Palaye Royale, Music: Not Impossible team up for accessible show

Palaye Royale, Music: Not Impossible team up for accessible show
She can indicate pitch with facial expressions. The idea is very simple: make the songs more accessible and enjoyable for everyone, even those who might not rely solely on their ears. The vibes can be adjusted from low, medium and strong vibes,” AltPress explains. This past summer, an interpreter named Lindsay Rothschild-Cross stole the show during Lamb of God’s tour. Our system comprises a set of wearable devices, software, hardware and wireless communication. She’s making it her mission to make concerts more accessible to ALL audiences. What’s not to love? The device syncs with the live performance and each of the five areas vibrate along with it. She mimed guitars and drums in addition to signing the lyrics and, according to the mother of the band’s three brothers, the interpreter learned the words on the spot. During concerts, she’s hooked up to the venue’s sound board so the music is directly in her ears, without any outside noise to distract her. Even better, the group brought out a sign language interpreter to perform with them, translating their lyrics into sign language. A video of her signing during their show in Austin went viral and she wound up being interviewed on Good Morning America and featured on CNN. To make a recent Las Vegas show more all-encompassing and welcoming, Toronto-based band Palaye Royale brought in a few friends and some cool tech: a device from a company called Not Impossible that surrounds the body with vibrations and pulses to help “feel” the music. The band played their songs, the concert attendees were geared up and got to experience the music, even if in a non-traditional way. The technology consists of a “vibro harness, two wristbands and two ankle bands. To help the people watching her, Rothschild-Cross told CNN she’ll sometimes add adjectives to describe an instrumental solo. Pretty impressive! The wearable set includes a harness, two wristbands and two ankle bands, supplying eight distinctive areas of vibration across the user’s body, or what we call a ‘Surround body experience.’”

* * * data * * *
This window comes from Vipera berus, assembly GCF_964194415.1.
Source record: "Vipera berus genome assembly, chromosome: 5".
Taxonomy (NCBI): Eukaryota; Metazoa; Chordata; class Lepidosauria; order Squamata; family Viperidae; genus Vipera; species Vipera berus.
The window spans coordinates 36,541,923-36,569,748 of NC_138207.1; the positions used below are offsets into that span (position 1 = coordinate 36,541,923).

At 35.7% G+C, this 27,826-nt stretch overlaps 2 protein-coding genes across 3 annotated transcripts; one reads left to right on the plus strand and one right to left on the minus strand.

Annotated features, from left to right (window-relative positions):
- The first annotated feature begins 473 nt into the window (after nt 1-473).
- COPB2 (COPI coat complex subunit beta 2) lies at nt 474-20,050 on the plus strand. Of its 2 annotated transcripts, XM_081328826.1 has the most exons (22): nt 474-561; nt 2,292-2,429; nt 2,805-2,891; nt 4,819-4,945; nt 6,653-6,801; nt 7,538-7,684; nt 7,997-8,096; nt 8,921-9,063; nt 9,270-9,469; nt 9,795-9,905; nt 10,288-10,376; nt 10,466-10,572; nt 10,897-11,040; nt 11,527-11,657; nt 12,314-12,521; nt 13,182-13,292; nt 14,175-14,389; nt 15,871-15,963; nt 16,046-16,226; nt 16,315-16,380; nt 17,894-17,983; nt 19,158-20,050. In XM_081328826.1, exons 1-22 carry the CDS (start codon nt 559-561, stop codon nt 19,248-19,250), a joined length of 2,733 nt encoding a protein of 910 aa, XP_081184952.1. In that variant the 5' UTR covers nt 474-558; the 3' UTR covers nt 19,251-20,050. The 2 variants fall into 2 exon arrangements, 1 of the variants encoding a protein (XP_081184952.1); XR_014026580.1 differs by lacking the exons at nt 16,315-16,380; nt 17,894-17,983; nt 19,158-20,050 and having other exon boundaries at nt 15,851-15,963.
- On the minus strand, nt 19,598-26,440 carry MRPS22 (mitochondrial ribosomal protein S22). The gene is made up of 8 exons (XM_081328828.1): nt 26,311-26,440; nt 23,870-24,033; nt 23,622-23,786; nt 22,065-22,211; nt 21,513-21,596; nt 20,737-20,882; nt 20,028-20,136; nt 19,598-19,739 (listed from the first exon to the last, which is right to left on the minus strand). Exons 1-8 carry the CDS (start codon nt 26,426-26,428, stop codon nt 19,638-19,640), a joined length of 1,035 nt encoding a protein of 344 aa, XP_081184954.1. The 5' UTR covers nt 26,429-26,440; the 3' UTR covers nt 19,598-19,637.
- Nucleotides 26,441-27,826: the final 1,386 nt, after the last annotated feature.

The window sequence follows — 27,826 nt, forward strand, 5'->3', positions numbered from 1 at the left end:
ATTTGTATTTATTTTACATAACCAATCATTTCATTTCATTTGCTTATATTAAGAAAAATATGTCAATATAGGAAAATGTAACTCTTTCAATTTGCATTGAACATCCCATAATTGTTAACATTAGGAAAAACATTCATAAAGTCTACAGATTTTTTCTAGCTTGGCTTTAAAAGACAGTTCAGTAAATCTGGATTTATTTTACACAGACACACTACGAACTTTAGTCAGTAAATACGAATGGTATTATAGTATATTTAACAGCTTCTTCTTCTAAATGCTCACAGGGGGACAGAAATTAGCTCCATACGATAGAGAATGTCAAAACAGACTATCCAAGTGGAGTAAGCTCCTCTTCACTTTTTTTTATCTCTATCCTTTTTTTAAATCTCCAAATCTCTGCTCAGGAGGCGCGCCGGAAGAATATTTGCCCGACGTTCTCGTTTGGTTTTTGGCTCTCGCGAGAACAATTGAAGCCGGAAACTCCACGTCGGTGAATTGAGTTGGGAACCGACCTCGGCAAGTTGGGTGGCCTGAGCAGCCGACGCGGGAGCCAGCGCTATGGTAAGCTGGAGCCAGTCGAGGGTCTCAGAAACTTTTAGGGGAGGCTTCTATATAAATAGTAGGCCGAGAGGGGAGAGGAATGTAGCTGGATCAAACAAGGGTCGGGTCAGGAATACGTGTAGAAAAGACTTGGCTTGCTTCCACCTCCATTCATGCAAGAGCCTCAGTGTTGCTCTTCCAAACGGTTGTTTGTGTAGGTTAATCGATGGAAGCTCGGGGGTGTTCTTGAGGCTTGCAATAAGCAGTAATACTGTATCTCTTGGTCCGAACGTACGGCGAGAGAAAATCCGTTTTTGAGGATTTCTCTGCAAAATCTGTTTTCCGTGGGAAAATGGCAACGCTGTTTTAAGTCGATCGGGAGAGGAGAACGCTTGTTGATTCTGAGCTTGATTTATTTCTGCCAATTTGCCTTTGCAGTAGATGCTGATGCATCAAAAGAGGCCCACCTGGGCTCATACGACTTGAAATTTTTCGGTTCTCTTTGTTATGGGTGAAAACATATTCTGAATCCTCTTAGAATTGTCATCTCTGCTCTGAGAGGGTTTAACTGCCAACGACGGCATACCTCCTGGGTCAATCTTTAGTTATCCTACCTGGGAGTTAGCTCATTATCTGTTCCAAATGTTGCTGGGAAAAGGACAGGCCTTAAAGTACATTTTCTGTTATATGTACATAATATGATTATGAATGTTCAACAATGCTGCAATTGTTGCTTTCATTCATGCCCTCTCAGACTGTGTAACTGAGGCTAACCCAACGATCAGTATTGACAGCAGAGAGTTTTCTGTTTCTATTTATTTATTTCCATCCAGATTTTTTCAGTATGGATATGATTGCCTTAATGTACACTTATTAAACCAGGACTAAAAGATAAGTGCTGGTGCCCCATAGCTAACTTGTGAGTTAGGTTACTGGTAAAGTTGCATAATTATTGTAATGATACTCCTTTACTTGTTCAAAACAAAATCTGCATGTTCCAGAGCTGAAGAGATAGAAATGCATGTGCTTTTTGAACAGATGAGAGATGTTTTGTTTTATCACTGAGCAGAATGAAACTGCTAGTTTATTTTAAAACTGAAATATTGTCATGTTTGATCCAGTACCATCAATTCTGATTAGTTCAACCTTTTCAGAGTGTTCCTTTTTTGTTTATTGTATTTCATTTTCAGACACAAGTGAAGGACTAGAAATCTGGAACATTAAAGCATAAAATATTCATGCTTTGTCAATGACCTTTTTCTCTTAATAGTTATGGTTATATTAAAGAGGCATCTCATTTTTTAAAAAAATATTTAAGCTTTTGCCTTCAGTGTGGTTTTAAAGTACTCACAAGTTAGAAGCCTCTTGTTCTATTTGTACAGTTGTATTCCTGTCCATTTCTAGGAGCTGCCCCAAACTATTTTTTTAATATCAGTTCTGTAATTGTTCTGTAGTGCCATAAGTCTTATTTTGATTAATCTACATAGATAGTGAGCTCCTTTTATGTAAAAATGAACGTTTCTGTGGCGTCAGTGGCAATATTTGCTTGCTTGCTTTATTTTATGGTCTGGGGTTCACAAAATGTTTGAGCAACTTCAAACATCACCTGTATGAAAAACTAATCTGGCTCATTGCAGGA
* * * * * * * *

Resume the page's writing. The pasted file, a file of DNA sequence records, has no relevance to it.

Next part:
While rare, sign language interpreters are sometimes hired by bands or venues to stand off to the side of the stage during concerts to help people with hearing impairments enjoy the show as much as anyone else. View this post on Instagram

No @palayeroyale are not…’Fu*#ing with your Head’ … what an amazing honour to be apart of a test launch for this absolutely incredible ground breaking technology for the hearing impaired @notimpossible @avnet and the Las Vegas band performing at @churchofrockandroll ✨🙏🏻🎶✨🙏🏻🎶🌟❤️#lasvegas #signlanguage #americansignlanguage #signedwithheart #lifeisbeautifulfestival #lifeisbeautiful #deafcommunity #asl #signlanguageinterpreter #palayeroyale #Repost @churchofrockandroll with @get_repost ・・・ One month ago tonight we hosted the incredible #GretaVanFleet #MusicNotImpossible #SarcasticLutheran #PalayeRoyale #DamienEchols and #ChristianBenner for an unbelievable experience that allowed the deaf and hearing community to experience music in a totally new way #churchofrockandroll #begrateful #miracleshappenhere
A post shared by Stephanie Rachel 🌟 (@4stephanierachel) on Oct 21, 2018 at 5:09pm PDT

Music: Not Impossible explains the idea behind its wearable technology:
“In the near future, vibrotactile art will be an all new means of expression where we can appreciate rhythms, intensities and movements conveyed to the human’s largest organ: The skin. Other interpreters have also made headlines in recent years, including one for Eminem…

 
…and, several years ago, a woman who signed during a Pearl Jam concert, only to dance with Eddie Vedder at the end of “Given to Fly.” How can concerts be made more accessible for hearing-impaired fans?